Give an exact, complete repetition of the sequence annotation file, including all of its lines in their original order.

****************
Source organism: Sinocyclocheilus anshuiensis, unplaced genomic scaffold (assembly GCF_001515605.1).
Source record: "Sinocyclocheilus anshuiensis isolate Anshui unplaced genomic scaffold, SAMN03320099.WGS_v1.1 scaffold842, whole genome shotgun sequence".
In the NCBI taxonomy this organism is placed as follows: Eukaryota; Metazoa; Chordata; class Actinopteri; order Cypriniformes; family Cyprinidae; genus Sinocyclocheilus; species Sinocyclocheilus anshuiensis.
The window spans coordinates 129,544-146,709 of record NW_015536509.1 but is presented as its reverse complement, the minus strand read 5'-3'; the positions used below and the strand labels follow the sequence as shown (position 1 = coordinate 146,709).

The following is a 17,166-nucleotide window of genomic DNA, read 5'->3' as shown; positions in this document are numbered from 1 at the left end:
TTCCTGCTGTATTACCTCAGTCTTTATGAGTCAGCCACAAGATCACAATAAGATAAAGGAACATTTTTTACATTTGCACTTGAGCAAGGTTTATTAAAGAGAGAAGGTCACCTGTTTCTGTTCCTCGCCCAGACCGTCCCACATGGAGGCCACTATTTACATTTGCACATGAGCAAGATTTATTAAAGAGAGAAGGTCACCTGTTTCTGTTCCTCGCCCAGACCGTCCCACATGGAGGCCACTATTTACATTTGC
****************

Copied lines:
Source organism: Sinocyclocheilus anshuiensis, unplaced genomic scaffold (assembly GCF_001515605.1).
Source record: "Sinocyclocheilus anshuiensis isolate Anshui unplaced genomic scaffold, SAMN03320099.WGS_v1.1 scaffold842, whole genome shotgun sequence".
In the NCBI taxonomy this organism is placed as follows: Eukaryota; Metazoa; Chordata; class Actinopteri; order Cypriniformes; family Cyprinidae; genus Sinocyclocheilus; species Sinocyclocheilus anshuiensis.
The window spans coordinates 129,544-146,709 of record NW_015536509.1 but is presented as its reverse complement, the minus strand read 5'-3'; the positions used below and the strand labels follow the sequence as shown (position 1 = coordinate 146,709).

The following is a 17,166-nucleotide window of genomic DNA, read 5'->3' as shown; positions in this document are numbered from 1 at the left end:
TTCCTGCTGTATTACCTCAGTCTTTATGAGTCAGCCACAAGATCACAATAAGATAAAGGAACATTTTTTACATTTGCACTTGAGCAAGGTTTATTAAAGAGAGAAGGTCACCTGTTTCTGTTCCTCGCCCAGACCGTCCCACATGGAGGCCACTATTTACATTTGCACATGAGCAAGATTTATTAAAGAGAGAAGGTCACCTGTTTCTGTTCCTCGCCCAGACCGTCCCACATGGAGGCCACTATTTACATTTGC